all apparent signs of emotion, to convey to her any interesting intelligence. Her majesty could not help smiling at the awe-struck manner in which the quiet, demure figure of the little Scotchwoman advanced towards her; and yet more, at the first sound of her broad, northern accent. But Jeanie had a voice low, and sweetly toned, an adınirable thing in woman; and she besought
“ her leddyship to have pity on a poor, misguided young creature," in tones so affecting, that, like the notes of some of her native songs, provincial vulgarity was lost in pathos.
The queen asked Jeanie how she travelled up from Scotland.
“On foot mostly, madam,” was the reply.
“What! all that immense way on foot! How far can you walk in a day?”
Five-and-twenty miles, and a bittock." “ And a what?” said the queen, looking towards the Duke of Argyle.
“ And about five miles more," replied the duke.
“I thought I was a good walker," said the queen; "but this shames me sadly.”
"May your leddyship never hae sae weary a heart, that
ve canna be sensible of the weariness of the limbs," said Jeanie. “And I didna, just a' thegether, walk the haill way neither ; for I had whiles the cast of a cart, and I had the cast of a horse from Ferrybridge, and divers other easements,” said Jeanie, cutting short her story; for she observed che duke made the sign he had fixed upon.
“ With all these accommodations," answered the queen, 'you must have had a very fatiguing journey, and I fear :0 little purpose ; since, if the king were to pardon your sister, in all probability it would do her little good; for, I suppose, your people of Edinburgh would hang her out of spite.”
“She will sink herself now outright," thought the duke. But he was wrong. This rock was above water, and she avoided it.
“ She was confident,” she said, " that baith town and country wad rejoice to see his majesty taking compassion on a poor unfriended creature.”
· His majesty has not found it so in a late instance," said the queen; “but, I suppose, my lord duke would advise him to be guided by the votes of the rabble themselves, who should be hanged and who spared.”:
“No, madam," said the duke; “but I would advise his majesty to be guided by his own feelings and those of his royal consort; and then, I am sure, punishment will only attach itself to guilt, and even then with cautious reluctance."
“Well, my lord,” said her majesty, “all these fine speeches do not convince me of the propriety of so showing favor to your
suppose I must not say rebellious— but, at least, your very disaffected and intractable metropolis. Why, the whole nation is in a league to screen the savage
and abominable murderers of that unhappy man; otherwise, how is it possible but that, of so many perpetrators, and engaged in so public an action for such a length of time, one, at least, must have been recognized ? Even this wench, for aught I can tell, may be a dépositary of the secret.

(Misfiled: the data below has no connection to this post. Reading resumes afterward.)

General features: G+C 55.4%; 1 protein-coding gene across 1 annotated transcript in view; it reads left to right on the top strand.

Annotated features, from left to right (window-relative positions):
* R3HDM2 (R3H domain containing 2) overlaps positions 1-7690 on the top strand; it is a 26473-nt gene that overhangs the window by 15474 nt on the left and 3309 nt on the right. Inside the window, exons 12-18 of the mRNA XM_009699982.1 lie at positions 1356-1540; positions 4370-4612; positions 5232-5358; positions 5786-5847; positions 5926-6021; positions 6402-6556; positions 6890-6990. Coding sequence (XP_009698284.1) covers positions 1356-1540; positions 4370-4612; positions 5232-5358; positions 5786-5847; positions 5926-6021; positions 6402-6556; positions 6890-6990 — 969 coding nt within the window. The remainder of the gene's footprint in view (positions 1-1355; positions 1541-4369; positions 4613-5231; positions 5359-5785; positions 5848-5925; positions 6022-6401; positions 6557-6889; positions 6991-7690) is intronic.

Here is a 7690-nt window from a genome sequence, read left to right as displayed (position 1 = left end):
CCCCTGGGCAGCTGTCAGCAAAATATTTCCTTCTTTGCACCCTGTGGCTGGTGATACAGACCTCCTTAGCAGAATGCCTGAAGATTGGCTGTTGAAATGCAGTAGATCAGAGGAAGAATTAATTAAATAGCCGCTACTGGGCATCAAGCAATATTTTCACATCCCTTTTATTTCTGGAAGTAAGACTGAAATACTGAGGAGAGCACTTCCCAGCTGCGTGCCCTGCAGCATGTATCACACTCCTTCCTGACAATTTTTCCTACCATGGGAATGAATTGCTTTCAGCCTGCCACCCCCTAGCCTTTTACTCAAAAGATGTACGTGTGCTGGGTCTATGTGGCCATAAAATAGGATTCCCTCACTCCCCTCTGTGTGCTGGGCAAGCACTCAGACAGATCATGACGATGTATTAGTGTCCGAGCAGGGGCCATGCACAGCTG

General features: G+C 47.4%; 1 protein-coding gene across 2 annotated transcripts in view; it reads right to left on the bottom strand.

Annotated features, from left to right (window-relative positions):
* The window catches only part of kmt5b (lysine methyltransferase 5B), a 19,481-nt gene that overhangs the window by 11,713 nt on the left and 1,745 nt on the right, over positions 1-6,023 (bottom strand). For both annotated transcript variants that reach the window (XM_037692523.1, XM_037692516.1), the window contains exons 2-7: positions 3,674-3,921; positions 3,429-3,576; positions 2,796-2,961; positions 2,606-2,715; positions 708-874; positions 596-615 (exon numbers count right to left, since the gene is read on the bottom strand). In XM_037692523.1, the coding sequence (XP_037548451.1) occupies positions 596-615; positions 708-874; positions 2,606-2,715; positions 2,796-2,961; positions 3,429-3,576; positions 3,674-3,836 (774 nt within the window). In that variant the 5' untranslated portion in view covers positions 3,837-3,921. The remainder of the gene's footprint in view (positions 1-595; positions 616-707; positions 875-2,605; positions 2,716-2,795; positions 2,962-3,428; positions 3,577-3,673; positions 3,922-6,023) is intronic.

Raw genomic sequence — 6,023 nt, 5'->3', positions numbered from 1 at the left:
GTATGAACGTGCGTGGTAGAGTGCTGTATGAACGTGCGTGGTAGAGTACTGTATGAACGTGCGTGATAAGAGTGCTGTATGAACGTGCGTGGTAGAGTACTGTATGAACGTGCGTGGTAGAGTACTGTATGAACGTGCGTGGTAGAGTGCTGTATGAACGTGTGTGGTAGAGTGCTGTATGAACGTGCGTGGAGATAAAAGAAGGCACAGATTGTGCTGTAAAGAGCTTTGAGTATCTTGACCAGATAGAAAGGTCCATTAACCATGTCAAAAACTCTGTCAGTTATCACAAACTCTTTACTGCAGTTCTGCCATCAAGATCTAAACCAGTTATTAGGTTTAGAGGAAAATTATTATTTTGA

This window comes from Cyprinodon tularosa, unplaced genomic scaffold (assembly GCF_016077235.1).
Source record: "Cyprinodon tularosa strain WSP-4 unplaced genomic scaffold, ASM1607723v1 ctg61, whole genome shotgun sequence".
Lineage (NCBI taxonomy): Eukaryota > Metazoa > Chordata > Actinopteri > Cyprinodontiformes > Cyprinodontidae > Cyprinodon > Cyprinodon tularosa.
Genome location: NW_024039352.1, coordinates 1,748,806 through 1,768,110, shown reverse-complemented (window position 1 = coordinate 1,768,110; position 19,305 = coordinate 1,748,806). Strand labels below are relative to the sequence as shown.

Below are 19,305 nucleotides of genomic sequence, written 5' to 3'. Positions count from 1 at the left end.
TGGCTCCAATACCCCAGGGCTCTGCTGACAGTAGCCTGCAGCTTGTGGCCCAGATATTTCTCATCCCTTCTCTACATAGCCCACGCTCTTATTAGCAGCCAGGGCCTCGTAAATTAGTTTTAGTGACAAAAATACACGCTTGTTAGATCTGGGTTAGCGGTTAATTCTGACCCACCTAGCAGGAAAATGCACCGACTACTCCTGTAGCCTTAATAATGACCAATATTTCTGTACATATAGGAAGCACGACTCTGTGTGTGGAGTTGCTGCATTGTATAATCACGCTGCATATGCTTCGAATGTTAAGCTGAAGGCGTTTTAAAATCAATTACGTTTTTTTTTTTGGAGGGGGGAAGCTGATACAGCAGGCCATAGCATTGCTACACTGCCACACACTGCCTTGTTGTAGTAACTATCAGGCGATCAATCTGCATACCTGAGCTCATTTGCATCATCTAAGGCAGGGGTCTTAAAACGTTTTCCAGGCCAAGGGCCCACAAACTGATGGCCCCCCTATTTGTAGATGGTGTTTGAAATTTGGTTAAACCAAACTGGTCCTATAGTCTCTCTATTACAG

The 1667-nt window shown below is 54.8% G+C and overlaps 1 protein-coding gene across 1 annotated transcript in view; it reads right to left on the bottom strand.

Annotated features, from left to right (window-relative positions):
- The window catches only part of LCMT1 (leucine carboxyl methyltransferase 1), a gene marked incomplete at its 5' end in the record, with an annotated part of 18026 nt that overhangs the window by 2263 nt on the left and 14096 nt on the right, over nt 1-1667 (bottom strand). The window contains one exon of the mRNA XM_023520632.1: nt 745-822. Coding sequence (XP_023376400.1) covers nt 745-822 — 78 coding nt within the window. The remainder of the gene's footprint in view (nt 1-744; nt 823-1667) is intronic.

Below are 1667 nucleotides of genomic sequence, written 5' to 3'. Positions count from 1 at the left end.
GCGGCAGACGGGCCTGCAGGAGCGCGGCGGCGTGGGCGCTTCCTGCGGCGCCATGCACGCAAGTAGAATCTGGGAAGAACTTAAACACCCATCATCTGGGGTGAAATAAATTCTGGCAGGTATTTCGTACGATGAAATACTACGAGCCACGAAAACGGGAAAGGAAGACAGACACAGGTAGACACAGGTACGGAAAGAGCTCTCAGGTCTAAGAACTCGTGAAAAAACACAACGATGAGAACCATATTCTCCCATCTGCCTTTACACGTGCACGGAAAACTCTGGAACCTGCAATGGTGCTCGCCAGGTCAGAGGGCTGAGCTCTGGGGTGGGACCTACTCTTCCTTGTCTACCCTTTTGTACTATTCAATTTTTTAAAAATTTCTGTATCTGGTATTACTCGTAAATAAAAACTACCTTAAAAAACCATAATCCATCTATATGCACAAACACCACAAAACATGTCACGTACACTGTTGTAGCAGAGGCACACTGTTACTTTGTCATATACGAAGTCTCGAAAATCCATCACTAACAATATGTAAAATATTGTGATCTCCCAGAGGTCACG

Hark ye, young woman; had you any friends engaged in the Porteous mob?" “No, madam," answered Jeanie; happy that the question
so framed, that she could, with a good conscience, answer it in the negative.
“ But I suppose,” continued the queen, “if you were possessed of such a secret, you would hold it matter of conscience to keep it to yourself.”
“I would pray to be directed and guided in the line of duty, madam,” answered Jeanie.
Yes, and take that which suited your own inclinations,” replied her majesty.
“If it like you, inadam,” said Jeanie," I would ha gaen to the end o' the earth to save the life of John Portecus, or of any other unhappy man in his condition ; but I might lawfully doubt how far I am called upon to be the avenger of his blood, though it may become the civil magistrate to do so. He is dead and gane to his place; and they that have slain him must answer for their ain act. But my sister — my puir sister, Effie --- still lives, though her days and hours are numbered. She still lives, and a word of the king's mouth might restore her to a broken-hearted auld man, that never, in his daily and nightly exercise, forgot to pray that his majesty might be blessed with a long and a prosperous reign; and that his throne, and the throne of his posterity, might be established in righteousness. O madam, if ever ye kenned what it was to sorrow for and with a sinning and suffering creature, whose mind is sae tossed that she can be neither ca'd fit to live or die, — have some compassion on our misery! Save an honest house from dishonor, and an unhappy girl, not eighteen years of age, from an early and dreadful death. Alas! it is not when we sleep soft, and wake merrily ourselves, that we think on other people s sufferings. Our hearts are waxed light within us then; and we are for righting our ain wrongs, and fighting our ain battles. But, when the hour of trouble comes to the mind, or to the hody — and seldom may it visit your leddyship, — and